The apparently inevitable result is turmoil in the financial markets, possibly concurrent with the political system melting down. 

Which sets the stage for a 2021 that makes this year seem placid by comparison.

Washington’s New Economic Strategy in Latin America 

Nearshoring is as much a geopolitical issue as an economic one. 

By: Allison Fedirka

 


A few weeks ago, the head of the U.S. National Security Council – not a State Department official, as would normally be the protocol – introduced the Western Hemisphere Strategic Framework, Washington’s new economic strategy for its half of the world, while in Miami. 

Then, for the first time ever, Washington successfully lobbied the Inter-American Development Bank to take on a U.S. official as its head – a position typically reserved for non-U.S. and non-Brazilian members who have less voting power in the bank. Later still, Secretary of State Mike Pompeo made history as the first secretary to visit Suriname and Guyana.

Developments such as these belie the ordinarily passive approach the U.S. takes to managing relations with its southern neighbors. 

Washington has long held the upper hand and so has rarely needed to tinker with a system that works in its favor. 

But as it debuts its new economic strategy for the region, it will resurrect memories for countries that have been hurt by these kinds of initiatives in the past. 

The U.S. may see new-found potential in its relationship with Latin America, but the same cannot necessarily be said for Latin America.

A National Security Issue

The increase in the United States’ commercial interest in Latin America owes largely to a shift in focus from military conflict in the Middle East to economic conflict with China (and, to a lesser extent, Russia).

The U.S.-China trade war has changed supply chain security from a purely economic issue to a national security issue. In short, China’s role as a global manufacturing hub – especially for medical equipment, pharmaceuticals, microchips and other electronics – is now considered a threat. 

Consequently, Washington has begun to consider new locations for U.S. companies whose factories are currently in China. With its geographic proximity, relatively cheap labor force and firmly established ties, Latin America is an obvious candidate.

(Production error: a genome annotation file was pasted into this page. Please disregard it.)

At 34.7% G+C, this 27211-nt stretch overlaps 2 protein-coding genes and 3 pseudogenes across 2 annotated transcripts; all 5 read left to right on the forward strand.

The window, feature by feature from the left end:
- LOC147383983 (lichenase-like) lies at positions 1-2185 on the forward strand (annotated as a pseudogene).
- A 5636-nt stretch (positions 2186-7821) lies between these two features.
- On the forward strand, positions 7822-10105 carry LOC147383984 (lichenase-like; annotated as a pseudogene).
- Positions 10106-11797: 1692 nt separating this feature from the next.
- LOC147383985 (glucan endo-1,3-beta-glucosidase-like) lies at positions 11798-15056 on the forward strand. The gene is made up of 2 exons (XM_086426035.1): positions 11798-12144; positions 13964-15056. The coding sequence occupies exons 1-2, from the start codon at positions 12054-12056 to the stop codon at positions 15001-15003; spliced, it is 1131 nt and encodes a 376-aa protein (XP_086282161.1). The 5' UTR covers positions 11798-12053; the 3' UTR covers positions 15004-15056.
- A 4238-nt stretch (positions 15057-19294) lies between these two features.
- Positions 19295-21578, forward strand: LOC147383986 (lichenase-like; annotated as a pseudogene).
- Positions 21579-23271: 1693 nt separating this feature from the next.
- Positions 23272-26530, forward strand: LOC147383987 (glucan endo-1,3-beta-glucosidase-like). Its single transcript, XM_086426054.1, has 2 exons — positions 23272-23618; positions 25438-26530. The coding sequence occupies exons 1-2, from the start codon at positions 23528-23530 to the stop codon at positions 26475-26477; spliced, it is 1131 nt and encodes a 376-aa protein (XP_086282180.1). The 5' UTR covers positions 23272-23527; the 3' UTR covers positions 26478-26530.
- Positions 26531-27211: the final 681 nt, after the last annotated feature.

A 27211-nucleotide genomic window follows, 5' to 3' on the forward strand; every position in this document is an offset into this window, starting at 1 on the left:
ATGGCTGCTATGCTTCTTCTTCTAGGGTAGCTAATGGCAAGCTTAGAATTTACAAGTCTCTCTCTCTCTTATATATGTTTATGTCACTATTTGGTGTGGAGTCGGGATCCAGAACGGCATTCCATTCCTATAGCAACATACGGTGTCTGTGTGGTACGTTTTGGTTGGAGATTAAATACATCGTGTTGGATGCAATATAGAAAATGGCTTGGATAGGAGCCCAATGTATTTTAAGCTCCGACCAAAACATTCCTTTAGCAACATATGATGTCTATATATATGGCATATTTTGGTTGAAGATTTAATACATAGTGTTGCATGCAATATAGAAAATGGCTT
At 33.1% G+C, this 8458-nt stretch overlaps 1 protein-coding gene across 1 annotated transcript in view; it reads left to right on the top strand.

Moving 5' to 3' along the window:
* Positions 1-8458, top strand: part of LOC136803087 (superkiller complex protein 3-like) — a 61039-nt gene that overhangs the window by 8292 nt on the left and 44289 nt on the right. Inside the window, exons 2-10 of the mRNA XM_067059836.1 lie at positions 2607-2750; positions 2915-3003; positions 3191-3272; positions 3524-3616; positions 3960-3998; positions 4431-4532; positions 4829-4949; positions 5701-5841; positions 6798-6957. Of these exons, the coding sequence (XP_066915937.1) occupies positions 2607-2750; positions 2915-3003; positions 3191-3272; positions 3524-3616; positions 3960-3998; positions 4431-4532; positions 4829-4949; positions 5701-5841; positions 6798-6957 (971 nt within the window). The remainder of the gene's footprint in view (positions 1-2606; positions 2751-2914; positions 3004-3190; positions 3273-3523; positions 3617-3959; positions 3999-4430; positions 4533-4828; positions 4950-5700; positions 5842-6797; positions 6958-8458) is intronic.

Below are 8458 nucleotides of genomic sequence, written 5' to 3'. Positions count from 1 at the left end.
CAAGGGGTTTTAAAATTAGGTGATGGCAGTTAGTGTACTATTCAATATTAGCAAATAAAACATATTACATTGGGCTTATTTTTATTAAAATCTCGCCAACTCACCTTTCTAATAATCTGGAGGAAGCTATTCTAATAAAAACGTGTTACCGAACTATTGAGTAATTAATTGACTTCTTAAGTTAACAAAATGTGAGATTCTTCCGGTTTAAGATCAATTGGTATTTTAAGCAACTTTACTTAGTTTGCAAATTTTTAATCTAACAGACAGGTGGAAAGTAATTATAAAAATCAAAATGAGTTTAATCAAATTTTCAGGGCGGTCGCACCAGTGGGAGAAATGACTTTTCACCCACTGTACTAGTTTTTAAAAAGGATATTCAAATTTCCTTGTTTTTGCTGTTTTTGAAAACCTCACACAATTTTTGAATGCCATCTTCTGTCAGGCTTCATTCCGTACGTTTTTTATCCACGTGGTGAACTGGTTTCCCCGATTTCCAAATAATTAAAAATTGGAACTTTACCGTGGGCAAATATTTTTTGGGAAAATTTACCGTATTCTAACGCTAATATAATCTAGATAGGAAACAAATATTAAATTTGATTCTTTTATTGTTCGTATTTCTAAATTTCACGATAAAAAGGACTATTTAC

Capital Stock and Voting Power in the Inter-American Development Bank
(click to enlarge)


The potential relocation of factories is as much a geopolitical question as it is an economic one. Companies generally go where it makes the most economic sense, but when there are geopolitical interests at stake, it is up to the governments to create incentives and frameworks that compel other actors to produce the desired results.

Washington’s latest hemisphere-wide economic initiative, Back to the Americas, means to address mutual economic-security needs, most notably by relocating U.S. manufacturing companies to Latin America. The relocation would be supported by U.S. investments in infrastructure in host countries that would, in theory, drive economic growth. 

At the end of July, Mauricio Claver-Carone, then the White House senior director for Western Hemisphere affairs and now the IDB president, said that up to $50 billion in investments could enter the region through Back to the Americas through the participation of four U.S. government departments as well as the U.S. Agency for International Development, the U.S. Trade and Development Agency, the U.S. International Development Finance Corporation and the Export-Import Bank. 

It builds on the Growth in the Americas initiative, which launched in 2018 and expanded its scope in December 2019 to focus largely on using private sector investment in infrastructure projects to create new jobs and increase economic growth. 

A key component to achieving these goals is the reduction of regulatory, legal, procurement and market barriers to investment by host country governments.


(click to enlarge)


The timing is hardly coincidental: China has steadily enlarged its economic footprint in Latin America over the past two decades. 

Beijing used the region to help meet its demand for hydrocarbons, metals and food supplies. From 2000 to 2019, Chinese trade with the region grew from $12 billion to nearly $315 billion. 

It is currently the top trade partner of Brazil, Chile, Uruguay, Peru and Argentina. (In every country except Argentina, China replaced the U.S.) 

According to the Inter-American Dialogue, Chinese state loans to the region exceeded $140 billion from 2005 to 2019, though the amounts have significantly dropped since 2015. 

China has also made substantial investments in mining and agriculture, power generation, utilities and infrastructure, though again the pace has slowed over the past three years.